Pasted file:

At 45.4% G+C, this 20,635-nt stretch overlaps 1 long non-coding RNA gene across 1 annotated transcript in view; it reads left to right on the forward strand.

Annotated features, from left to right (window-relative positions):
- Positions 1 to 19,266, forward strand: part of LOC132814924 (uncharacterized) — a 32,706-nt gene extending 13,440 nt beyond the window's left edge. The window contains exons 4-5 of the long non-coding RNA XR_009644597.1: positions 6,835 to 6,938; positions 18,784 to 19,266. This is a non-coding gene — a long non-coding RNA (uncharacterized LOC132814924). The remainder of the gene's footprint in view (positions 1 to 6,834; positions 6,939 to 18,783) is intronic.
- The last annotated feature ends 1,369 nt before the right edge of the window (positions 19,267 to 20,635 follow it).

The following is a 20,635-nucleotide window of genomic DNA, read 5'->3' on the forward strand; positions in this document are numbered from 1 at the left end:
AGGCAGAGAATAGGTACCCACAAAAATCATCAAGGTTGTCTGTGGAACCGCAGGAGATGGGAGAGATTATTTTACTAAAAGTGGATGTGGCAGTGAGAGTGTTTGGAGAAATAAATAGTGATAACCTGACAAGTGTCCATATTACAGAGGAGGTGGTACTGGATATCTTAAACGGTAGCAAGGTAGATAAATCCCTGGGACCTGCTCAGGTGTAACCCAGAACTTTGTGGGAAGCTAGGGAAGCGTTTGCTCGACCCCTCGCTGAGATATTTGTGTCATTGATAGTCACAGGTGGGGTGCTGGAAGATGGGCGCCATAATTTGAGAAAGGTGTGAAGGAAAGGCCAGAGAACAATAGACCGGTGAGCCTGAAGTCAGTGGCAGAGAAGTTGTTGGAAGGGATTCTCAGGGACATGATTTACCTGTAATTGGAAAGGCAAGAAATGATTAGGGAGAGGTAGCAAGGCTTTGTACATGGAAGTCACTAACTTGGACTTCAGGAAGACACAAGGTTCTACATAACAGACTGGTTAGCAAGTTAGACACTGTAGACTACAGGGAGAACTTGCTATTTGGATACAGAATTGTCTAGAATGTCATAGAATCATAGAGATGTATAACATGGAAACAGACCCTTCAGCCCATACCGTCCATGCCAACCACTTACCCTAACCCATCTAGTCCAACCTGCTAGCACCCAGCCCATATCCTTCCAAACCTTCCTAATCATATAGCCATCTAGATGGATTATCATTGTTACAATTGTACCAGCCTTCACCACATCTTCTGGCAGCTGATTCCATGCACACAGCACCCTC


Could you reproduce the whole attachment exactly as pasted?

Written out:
At 45.4% G+C, this 20,635-nt stretch overlaps 1 long non-coding RNA gene across 1 annotated transcript in view; it reads left to right on the forward strand.

Annotated features, from left to right (window-relative positions):
- Positions 1 to 19,266, forward strand: part of LOC132814924 (uncharacterized) — a 32,706-nt gene extending 13,440 nt beyond the window's left edge. The window contains exons 4-5 of the long non-coding RNA XR_009644597.1: positions 6,835 to 6,938; positions 18,784 to 19,266. This is a non-coding gene — a long non-coding RNA (uncharacterized LOC132814924). The remainder of the gene's footprint in view (positions 1 to 6,834; positions 6,939 to 18,783) is intronic.
- The last annotated feature ends 1,369 nt before the right edge of the window (positions 19,267 to 20,635 follow it).

The following is a 20,635-nucleotide window of genomic DNA, read 5'->3' on the forward strand; positions in this document are numbered from 1 at the left end:
AGGCAGAGAATAGGTACCCACAAAAATCATCAAGGTTGTCTGTGGAACCGCAGGAGATGGGAGAGATTATTTTACTAAAAGTGGATGTGGCAGTGAGAGTGTTTGGAGAAATAAATAGTGATAACCTGACAAGTGTCCATATTACAGAGGAGGTGGTACTGGATATCTTAAACGGTAGCAAGGTAGATAAATCCCTGGGACCTGCTCAGGTGTAACCCAGAACTTTGTGGGAAGCTAGGGAAGCGTTTGCTCGACCCCTCGCTGAGATATTTGTGTCATTGATAGTCACAGGTGGGGTGCTGGAAGATGGGCGCCATAATTTGAGAAAGGTGTGAAGGAAAGGCCAGAGAACAATAGACCGGTGAGCCTGAAGTCAGTGGCAGAGAAGTTGTTGGAAGGGATTCTCAGGGACATGATTTACCTGTAATTGGAAAGGCAAGAAATGATTAGGGAGAGGTAGCAAGGCTTTGTACATGGAAGTCACTAACTTGGACTTCAGGAAGACACAAGGTTCTACATAACAGACTGGTTAGCAAGTTAGACACTGTAGACTACAGGGAGAACTTGCTATTTGGATACAGAATTGTCTAGAATGTCATAGAATCATAGAGATGTATAACATGGAAACAGACCCTTCAGCCCATACCGTCCATGCCAACCACTTACCCTAACCCATCTAGTCCAACCTGCTAGCACCCAGCCCATATCCTTCCAAACCTTCCTAATCATATAGCCATCTAGATGGATTATCATTGTTACAATTGTACCAGCCTTCACCACATCTTCTGGCAGCTGATTCCATGCACACAGCACCCTC